it could be that they ended that episode by cutting back to shane shooting otis in the knee at the high school. i mean, technically the walkers killed otis, but shane definitely had a hand in it.
I think the original question here had to do with how the group, or Dale in particular figured out that Shane directly caused Otis's death. Speaking of which, why does Shane get a pass on the whole fiasco at the campground in season one? He was at least nominally in charge when the walkers attacked without warning. Where was the night watch? Why were tents scattered here and there instead of within a circle of vehicles and other obstacles?

What happened with Rome?
   388. You Know Nothing JT Snow (YR) Posted: February 23, 2012 at 02:10 AM (#4066772)
Well, yeah, there's definitely no way especially slow twitch zombies are going to become the dominant form of life. Zombies are a you-gotta-go-with-it deal, like warp drive and time travel.


I think it depends on the initial etiology of the infection. Bubonic plague wiped out half of Europe's population twice, the 1918 flu pandemic infected something like 25% of global population, if you get a virulent lethal bug to give you that initial horde of several million to the millions added every day through other mortality and you'll need to call out the Avengers.
   389. McCoy Posted: February 23, 2012 at 02:10 AM (#4066773)
Rome never had the budget for the big battle scenes. I believe they showed cohort or whatever a small group of soldiers is called fighting Roman style in the first episode and then we never had a battle scene again. We would have stuff like Augustus and Antony sitting on a horse while off in the distance a battle was supposedly taking place and then the two leads would charge there way off camera or we had Caesar closing the gates and then gates open and he is triumphant.

I'm not really concerned about a prison set so much as the constant need for a large amount of actors, extras, and special effects that the next area would require in almost every single episode. But yeah, the next chapter would require a lot more sets than they currently have.



I've thought about what I would do as well in a zombie outbreak that got as bad as The Walking Dead. I've restrained my fantasy to me having to deal with the situation where I currently live. So stuff like remote mountain retreats and islands are out of the equation for me. I would basically wall off my block with cars and any dividers I could haul around. Ring everything with barbwire and sandbags. Go door to door on my block clearing them all out. Going around the neighborhood stockpiling goods and weapons. Making sure every house on my block had easy access to the roofs and start some gardens on the roofs. Granted it would all go to hell when the nuclear reactors go through a meltdown but there isn't much I could do about that.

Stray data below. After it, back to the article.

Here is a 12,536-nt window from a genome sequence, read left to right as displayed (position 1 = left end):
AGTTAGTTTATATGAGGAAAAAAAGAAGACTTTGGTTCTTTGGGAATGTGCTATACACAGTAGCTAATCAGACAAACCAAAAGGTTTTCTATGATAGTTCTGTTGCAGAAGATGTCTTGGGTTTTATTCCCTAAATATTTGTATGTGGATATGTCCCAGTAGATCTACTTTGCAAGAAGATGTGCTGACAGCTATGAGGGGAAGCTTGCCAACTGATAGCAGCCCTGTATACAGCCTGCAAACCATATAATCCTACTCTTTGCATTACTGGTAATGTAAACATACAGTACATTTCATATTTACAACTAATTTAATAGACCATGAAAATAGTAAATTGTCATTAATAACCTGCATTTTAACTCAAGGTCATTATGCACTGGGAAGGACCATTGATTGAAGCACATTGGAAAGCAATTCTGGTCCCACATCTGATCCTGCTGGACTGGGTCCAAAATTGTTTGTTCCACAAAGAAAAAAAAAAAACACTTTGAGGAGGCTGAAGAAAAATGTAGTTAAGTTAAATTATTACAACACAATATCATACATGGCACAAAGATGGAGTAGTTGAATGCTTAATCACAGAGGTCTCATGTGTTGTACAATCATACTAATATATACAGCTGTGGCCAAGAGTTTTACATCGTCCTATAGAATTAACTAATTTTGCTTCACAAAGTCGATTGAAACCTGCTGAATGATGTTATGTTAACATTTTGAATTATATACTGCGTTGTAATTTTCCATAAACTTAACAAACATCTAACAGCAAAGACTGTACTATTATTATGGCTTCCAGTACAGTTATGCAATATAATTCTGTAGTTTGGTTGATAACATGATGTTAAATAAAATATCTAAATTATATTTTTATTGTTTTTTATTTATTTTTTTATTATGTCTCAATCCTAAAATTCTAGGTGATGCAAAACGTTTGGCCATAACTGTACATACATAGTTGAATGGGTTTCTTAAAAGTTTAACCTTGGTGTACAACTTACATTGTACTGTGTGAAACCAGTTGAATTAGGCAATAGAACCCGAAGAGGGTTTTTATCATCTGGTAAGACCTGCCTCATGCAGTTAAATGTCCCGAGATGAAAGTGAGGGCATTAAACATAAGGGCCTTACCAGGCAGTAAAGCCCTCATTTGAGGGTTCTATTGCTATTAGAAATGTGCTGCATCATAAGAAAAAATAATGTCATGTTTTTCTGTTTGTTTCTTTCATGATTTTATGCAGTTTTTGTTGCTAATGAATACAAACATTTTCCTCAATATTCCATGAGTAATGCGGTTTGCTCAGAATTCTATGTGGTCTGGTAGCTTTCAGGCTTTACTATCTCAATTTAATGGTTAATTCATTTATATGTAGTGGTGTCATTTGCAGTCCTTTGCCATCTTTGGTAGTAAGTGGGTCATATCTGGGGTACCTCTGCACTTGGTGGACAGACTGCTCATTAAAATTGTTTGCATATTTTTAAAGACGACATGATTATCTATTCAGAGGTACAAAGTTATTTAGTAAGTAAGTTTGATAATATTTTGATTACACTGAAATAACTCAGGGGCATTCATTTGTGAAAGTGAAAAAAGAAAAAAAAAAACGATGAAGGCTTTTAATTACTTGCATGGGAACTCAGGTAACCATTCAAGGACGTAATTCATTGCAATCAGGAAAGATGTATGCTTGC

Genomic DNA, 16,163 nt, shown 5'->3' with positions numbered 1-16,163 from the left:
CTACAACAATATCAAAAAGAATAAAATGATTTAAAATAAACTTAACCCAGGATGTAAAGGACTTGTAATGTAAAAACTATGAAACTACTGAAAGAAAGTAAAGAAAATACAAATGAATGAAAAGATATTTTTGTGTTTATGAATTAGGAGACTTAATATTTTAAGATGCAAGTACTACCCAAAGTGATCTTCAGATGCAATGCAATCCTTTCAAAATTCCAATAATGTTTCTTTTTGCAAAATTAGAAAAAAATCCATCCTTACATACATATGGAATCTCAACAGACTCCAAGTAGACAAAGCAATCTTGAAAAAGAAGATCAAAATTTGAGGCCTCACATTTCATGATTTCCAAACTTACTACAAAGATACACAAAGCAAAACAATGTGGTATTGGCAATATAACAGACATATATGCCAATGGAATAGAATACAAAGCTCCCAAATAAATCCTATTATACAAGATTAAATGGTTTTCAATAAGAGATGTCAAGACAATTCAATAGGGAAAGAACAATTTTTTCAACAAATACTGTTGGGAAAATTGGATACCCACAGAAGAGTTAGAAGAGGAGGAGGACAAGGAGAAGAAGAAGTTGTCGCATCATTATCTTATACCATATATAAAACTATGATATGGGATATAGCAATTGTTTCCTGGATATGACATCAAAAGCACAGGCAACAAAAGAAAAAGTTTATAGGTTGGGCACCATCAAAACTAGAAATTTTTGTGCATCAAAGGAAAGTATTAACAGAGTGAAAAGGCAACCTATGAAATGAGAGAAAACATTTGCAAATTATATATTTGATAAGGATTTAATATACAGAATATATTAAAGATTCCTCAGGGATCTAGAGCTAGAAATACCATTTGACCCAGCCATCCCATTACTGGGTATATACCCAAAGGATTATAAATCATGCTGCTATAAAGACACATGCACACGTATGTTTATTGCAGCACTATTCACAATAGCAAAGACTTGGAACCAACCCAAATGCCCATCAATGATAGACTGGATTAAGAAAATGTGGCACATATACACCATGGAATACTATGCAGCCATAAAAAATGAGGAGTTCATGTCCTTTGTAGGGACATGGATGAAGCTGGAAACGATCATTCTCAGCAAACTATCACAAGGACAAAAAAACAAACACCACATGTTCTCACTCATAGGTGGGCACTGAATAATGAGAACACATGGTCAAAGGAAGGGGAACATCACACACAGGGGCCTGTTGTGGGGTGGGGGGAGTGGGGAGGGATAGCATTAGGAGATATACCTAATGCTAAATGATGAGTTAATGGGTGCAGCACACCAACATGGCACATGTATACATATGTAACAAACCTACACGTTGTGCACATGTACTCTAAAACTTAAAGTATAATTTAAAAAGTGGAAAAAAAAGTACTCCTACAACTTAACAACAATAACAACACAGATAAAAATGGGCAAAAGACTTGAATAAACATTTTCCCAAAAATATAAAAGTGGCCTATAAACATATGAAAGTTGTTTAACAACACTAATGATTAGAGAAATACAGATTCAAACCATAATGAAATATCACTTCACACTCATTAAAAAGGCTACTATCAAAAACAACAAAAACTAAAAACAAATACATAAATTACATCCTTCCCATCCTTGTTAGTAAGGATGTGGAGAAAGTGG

390. McCoy Posted: February 23, 2012 at 02:13 AM (#4066775)
The bubonic plague wiped a ton of people over many years, decades, and centuries. Nor did the bubonic plague require a 180 pound human to bite you to kick start the infection. Nor did the medieval times have the weapons needed to adequately fight the disease. Whereas we do have the weapons to adequately fight a zombie outbreak. There shouldn't be a military in the world that would lose to zombies as depicted in The Walking Dead.

Something like 155,000 people in the world die each day. That is the entire world. Even if there is an initial outbreak that causes a large number of people to turn those zombies have to survive a very long time in an extremely hostile environment to overwhelm the world's societies.
   391. fuzzycopper Posted: February 23, 2012 at 02:23 AM (#4066779)
The first Venture Bros episode I caught was the one where the opening segment's dialogue was largely lifted from the lyrics to Bowie's Space Oddity. I've been a fan ever since.

It would've been nice had Rome tossed in a few large-scale battles from time to time. I fear that Game of Thrones will suffer similarly due to budget constraints.
   392. Dock Ellis on Acid Posted: February 23, 2012 at 02:47 AM (#4066784)
The Simpsons these years are a lot better when the storylines feature Milhouse and/or Nelson. Otherwise I find it putrid and close to watchable.
   393. jyjjy Posted: February 23, 2012 at 03:14 AM (#4066787)
It would've been nice had Rome tossed in a few large-scale battles from time to time. I fear that Game of Thrones will suffer similarly due to budget constraints.


I only watched the first 5 episodes of Rome but I thought what it needed more was a single likeable character.
   394.   Posted: February 23, 2012 at 03:22 AM (#4066788)
The Shield? Rescue Me? Deadwood?


Did Rescue Me end? I think I lost it somewhere around the end of Season 6, when it was just getting far too ridiculous. Damn, was that a good show in the beginning though.
   395. CrosbyBird Posted: February 23, 2012 at 03:52 AM (#4066790)
I've always said that the prequels should have had nothing to do with Darth or any of the characters from the original trilogy outside of the Emperor. It should have taken place 80 years before or something like that and they should have scrapped the whole good turning into evil character study thing. It should have been quite obvious to George that he can't do those kind of stories.

You could make some great movies with these characters.